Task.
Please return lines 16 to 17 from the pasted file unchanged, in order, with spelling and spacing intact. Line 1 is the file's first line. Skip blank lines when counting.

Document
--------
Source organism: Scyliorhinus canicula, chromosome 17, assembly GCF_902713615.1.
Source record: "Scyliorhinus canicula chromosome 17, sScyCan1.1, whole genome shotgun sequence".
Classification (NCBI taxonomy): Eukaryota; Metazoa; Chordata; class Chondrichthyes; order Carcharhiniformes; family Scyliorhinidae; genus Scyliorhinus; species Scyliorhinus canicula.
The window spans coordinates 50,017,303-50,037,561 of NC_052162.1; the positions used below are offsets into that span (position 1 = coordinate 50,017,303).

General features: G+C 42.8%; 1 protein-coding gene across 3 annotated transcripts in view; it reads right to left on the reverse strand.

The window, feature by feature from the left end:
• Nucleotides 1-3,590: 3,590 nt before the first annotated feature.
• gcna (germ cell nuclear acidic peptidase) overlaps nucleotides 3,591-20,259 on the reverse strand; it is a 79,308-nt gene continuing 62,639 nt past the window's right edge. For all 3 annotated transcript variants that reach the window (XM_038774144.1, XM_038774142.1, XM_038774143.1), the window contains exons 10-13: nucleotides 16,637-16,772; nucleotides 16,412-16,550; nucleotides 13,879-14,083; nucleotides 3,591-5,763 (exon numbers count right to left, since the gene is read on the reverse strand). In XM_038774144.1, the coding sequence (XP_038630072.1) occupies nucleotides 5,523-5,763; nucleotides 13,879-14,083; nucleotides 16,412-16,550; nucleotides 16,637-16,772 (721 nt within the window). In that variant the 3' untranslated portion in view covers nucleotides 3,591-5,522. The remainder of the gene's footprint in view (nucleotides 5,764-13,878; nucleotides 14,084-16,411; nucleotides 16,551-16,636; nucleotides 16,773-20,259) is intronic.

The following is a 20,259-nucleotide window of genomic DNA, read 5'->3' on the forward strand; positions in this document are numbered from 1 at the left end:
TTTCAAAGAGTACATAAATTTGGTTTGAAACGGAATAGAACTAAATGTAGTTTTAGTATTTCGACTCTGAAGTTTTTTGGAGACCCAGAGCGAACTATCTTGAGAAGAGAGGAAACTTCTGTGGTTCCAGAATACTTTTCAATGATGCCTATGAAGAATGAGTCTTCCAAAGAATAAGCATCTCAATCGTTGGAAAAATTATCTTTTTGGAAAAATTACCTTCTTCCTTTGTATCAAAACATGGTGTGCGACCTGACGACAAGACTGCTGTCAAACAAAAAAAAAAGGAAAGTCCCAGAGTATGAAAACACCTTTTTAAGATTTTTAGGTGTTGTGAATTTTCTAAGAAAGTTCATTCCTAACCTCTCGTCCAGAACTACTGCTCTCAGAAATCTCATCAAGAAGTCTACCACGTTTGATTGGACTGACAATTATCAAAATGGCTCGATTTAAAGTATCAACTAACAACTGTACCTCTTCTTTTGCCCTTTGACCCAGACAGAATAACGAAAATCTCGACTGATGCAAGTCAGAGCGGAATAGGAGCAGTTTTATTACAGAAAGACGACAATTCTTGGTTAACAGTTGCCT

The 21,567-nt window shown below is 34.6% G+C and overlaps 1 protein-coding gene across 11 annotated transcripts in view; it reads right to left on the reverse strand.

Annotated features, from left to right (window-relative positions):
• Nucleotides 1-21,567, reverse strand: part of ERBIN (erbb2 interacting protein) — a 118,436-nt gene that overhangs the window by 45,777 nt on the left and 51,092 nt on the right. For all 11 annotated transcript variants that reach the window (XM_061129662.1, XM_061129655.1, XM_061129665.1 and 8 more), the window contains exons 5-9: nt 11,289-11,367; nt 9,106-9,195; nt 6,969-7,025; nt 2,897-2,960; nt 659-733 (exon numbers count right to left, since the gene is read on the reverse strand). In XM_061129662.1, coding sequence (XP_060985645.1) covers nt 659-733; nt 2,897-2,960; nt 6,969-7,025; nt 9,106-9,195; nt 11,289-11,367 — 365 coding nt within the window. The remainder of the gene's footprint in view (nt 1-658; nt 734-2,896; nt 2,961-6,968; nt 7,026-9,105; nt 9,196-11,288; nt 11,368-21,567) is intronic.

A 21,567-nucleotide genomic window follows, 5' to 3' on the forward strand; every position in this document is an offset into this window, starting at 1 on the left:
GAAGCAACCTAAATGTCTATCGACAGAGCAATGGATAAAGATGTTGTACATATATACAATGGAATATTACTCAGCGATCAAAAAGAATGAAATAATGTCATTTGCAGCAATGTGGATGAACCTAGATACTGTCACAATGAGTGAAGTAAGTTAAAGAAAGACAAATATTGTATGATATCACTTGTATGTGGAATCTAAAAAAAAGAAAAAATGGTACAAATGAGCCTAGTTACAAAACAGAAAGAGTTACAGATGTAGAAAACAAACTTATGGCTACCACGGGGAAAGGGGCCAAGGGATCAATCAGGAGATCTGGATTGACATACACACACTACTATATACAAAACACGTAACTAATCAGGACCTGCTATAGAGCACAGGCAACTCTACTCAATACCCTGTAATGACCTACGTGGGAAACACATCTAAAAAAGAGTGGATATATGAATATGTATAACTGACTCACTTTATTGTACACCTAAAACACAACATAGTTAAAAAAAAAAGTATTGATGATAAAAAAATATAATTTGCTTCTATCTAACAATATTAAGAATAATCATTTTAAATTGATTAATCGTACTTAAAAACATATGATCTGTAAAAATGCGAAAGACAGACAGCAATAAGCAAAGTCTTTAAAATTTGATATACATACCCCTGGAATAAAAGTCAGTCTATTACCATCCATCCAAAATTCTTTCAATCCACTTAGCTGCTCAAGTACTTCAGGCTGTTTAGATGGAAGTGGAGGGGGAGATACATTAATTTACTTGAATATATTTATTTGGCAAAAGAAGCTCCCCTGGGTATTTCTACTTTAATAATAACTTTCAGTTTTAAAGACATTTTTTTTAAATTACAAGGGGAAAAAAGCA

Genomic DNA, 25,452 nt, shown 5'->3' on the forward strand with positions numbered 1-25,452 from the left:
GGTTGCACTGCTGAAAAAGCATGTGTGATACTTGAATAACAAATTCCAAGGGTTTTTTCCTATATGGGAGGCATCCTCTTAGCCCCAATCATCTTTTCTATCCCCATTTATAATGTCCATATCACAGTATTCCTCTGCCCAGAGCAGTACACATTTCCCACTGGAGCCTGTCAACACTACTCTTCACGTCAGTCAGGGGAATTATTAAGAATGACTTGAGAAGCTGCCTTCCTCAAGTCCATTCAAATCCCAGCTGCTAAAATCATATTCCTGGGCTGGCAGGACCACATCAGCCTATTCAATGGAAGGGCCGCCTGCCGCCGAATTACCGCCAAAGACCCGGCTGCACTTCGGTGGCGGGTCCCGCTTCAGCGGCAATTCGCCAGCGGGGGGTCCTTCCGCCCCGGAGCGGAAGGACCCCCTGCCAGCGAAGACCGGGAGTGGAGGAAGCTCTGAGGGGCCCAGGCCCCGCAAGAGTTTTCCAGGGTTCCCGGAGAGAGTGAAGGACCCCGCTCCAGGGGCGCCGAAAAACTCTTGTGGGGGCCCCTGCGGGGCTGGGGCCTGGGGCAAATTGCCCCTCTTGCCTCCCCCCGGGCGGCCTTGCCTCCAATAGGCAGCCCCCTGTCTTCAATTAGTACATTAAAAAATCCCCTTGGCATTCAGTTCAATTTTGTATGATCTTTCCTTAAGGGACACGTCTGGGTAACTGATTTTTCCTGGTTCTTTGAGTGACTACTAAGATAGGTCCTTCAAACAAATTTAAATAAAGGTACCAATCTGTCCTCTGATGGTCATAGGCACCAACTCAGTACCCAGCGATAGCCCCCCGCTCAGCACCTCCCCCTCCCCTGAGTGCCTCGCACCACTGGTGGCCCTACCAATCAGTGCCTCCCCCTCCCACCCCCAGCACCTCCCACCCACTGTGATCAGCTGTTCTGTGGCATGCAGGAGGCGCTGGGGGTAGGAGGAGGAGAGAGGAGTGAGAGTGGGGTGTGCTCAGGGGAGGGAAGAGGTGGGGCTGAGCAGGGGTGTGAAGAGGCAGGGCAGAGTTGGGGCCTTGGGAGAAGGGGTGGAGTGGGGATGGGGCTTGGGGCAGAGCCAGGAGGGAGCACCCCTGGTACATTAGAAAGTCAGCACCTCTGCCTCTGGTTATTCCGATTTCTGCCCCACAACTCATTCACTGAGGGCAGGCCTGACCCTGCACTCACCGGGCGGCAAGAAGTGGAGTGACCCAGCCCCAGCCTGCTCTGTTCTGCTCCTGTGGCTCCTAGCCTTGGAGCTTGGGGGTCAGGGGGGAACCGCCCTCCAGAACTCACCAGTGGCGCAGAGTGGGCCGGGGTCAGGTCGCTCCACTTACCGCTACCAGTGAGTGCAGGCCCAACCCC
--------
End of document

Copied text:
Genomic DNA, 25,452 nt, shown 5'->3' on the forward strand with positions numbered 1-25,452 from the left:
GGTTGCACTGCTGAAAAAGCATGTGTGATACTTGAATAACAAATTCCAAGGGTTTTTTCCTATATGGGAGGCATCCTCTTAGCCCCAATCATCTTTTCTATCCCCATTTATAATGTCCATATCACAGTATTCCTCTGCCCAGAGCAGTACACATTTCCCACTGGAGCCTGTCAACACTACTCTTCACGTCAGTCAGGGGAATTATTAAGAATGACTTGAGAAGCTGCCTTCCTCAAGTCCATTCAAATCCCAGCTGCTAAAATCATATTCCTGGGCTGGCAGGACCACATCAGCCTATTCAATGGAAGGGCCGCCTGCCGCCGAATTACCGCCAAAGACCCGGCTGCACTTCGGTGGCGGGTCCCGCTTCAGCGGCAATTCGCCAGCGGGGGGTCCTTCCGCCCCGGAGCGGAAGGACCCCCTGCCAGCGAAGACCGGGAGTGGAGGAAGCTCTGAGGGGCCCAGGCCCCGCAAGAGTTTTCCAGGGTTCCCGGAGAGAGTGAAGGACCCCGCTCCAGGGGCGCCGAAAAACTCTTGTGGGGGCCCCTGCGGGGCTGGGGCCTGGGGCAAATTGCCCCTCTTGCCTCCCCCCGGGCGGCCTTGCCTCCAATAGGCAGCCCCCTGTCTTCAATTAGTACATTAAAAAATCCCCTTGGCATTCAGTTCAATTTTGTATGATCTTTCCTTAAGGGACACGTCTGGGTAACTGATTTTTCCTGGTTCTTTGAGTGACTACTAAGATAGGTCCTTCAAACAAATTTAAATAAAGGTACCAATCTGTCCTCTGATGGTCATAGGCACCAACTCAGTACCCAGCGATAGCCCCCCGCTCAGCACCTCCCCCTCCCCTGAGTGCCTCGCACCACTGGTGGCCCTACCAATCAGTGCCTCCCCCTCCCACCCCCAGCACCTCCCACCCACTGTGATCAGCTGTTCTGTGGCATGCAGGAGGCGCTGGGGGTAGGAGGAGGAGAGAGGAGTGAGAGTGGGGTGTGCTCAGGGGAGGGAAGAGGTGGGGCTGAGCAGGGGTGTGAAGAGGCAGGGCAGAGTTGGGGCCTTGGGAGAAGGGGTGGAGTGGGGATGGGGCTTGGGGCAGAGCCAGGAGGGAGCACCCCTGGTACATTAGAAAGTCAGCACCTCTGCCTCTGGTTATTCCGATTTCTGCCCCACAACTCATTCACTGAGGGCAGGCCTGACCCTGCACTCACCGGGCGGCAAGAAGTGGAGTGACCCAGCCCCAGCCTGCTCTGTTCTGCTCCTGTGGCTCCTAGCCTTGGAGCTTGGGGGTCAGGGGGGAACCGCCCTCCAGAACTCACCAGTGGCGCAGAGTGGGCCGGGGTCAGGTCGCTCCACTTACCGCTACCAGTGAGTGCAGGCCCAACCCC